Should Aldosterone Suppression Tests Be Conducted During a Particular Phase of the Menstrual Cycle, and, If So, Which Phase?

Results of a Preliminary Study

Ashraf H. Ahmed; Richard D. Gordon; Gregory Ward; Martin Wolley; Cynthia Kogovsek; Michael Stowasser

Disclosures

Clin Endocrinol. 2015;83(3):303-307. 

In This Article

Results

Twenty-two women completed the study (mean age 42 ± 5 years SD). None were receiving hormonal contraception. Twelve women completed FST during the follicular phase (mean age 42 ± 4 years SD), and 10 women completed the test during the luteal phase (mean age 42 ± 5 years SD). In all subjects, FST commenced and finished during the same phase (that is, there were no subjects in whom the FST was conducted during the transition between the two phases). The term transition is used to describe the situation when transition from one phase of the cycle to another might occur during the conduct of the FST. For example, if ovulation occurred during the FST, the test could start during the follicular phase and finish during the luteal phase. The FST was positive in 18 patients and negative in four. Among the 18 positive, 14 completed AVS and 4 did not proceed for AVS. Seven of the 14 who completed AVS were found to have unilateral aldosterone production. Two of the seven with unilateral aldosterone production completed FST during the luteal phase, and five completed FST during the follicular phase. Of the seven who were found to have bilateral aldosterone production, four completed FST during the luteal phase and three completed it during the follicular phase. Of the four patients who did not proceed to AVS, FST was performed during the follicular phase in one and during the luteal phase in the remaining 3. Three of the patients with negative FST completed the FST during the follicular phase. The fourth completed the test during the luteal phase and the day of the ovulation should have been the first day of FST. However, of the 10 who completed FST during the luteal phase, this patient was the only one whose progesterone levels (which ranged from 4 to 10 nmol/l during the test) were low, suggesting a probable anovulatory cycle. This patient was therefore excluded from further analysis, leaving nine women who completed FST in the luteal phase, and in whom the test was positive in every case.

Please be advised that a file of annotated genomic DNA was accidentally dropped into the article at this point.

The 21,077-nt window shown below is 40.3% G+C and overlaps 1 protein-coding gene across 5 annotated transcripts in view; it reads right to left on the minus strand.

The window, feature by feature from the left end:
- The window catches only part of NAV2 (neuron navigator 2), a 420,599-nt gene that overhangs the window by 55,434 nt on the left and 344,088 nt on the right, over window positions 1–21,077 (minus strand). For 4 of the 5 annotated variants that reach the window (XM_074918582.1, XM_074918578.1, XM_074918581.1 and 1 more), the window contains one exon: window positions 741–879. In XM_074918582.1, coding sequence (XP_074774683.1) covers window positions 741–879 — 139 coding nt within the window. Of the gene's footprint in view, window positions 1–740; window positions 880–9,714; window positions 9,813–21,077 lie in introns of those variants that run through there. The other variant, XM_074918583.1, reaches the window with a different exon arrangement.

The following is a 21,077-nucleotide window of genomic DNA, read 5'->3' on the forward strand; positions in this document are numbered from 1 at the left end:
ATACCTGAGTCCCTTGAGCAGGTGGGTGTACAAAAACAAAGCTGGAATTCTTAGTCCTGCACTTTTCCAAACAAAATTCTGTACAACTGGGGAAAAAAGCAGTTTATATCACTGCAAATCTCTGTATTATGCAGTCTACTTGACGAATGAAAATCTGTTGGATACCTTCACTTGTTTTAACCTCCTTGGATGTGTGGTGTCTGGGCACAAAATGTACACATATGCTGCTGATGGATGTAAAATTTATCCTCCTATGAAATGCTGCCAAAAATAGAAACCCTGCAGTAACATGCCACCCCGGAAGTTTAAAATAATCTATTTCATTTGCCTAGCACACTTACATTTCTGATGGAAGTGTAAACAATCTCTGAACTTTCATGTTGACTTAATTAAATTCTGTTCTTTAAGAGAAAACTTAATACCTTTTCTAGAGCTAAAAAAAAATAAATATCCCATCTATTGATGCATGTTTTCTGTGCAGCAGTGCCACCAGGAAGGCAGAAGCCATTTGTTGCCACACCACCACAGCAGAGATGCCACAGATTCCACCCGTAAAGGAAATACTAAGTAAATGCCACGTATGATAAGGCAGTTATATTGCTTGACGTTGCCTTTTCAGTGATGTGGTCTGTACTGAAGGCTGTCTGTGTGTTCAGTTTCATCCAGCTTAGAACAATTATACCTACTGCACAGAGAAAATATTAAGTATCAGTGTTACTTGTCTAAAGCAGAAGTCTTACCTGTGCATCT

As shown in Table 1 and Fig. 1, median progesterone values in the remaining 21 patients were markedly higher on the last day of FST in women who completed the test during the luteal phase than in those who completed FST during the follicular phase [1 (1–6) vs 26 (11–42) nmol/l] consistent with ovulation. Importantly, median upright (1000 h) day 4 aldosterone levels were also significantly higher in this group [luteal 600 (222–1600) vs follicular 254 (18–437) pmol/l; P = 0·006]. Aldosterone was significantly (P = 0·01) higher in women studied in the luteal (but not follicular) phase compared to the age-matched (mean age 42 ± 4 years SD) men [278 (59–386) pmol/l].

Figure 1.

Basal and day 4 (a) upright plasma aldosterone levels and (b) upright direct renin concentrations (DRC) in the follicular group, luteal group and males. The group data plots represent median ± interquartile range. *P < 0·05 vs day 4 follicular and males. The horizontal lines represent the cut-off values for normal suppression by day 4 of fludrocortisone suppression testing. DRC levels that were below the lower limit of quantification were rounded up to 2 mU/L.

Median FSH levels were higher (P = 0·02) in patients studied during the follicular phase as expected. There were no significant differences between the phases for median DRC, PRA, LH, cortisol and oestradiol.

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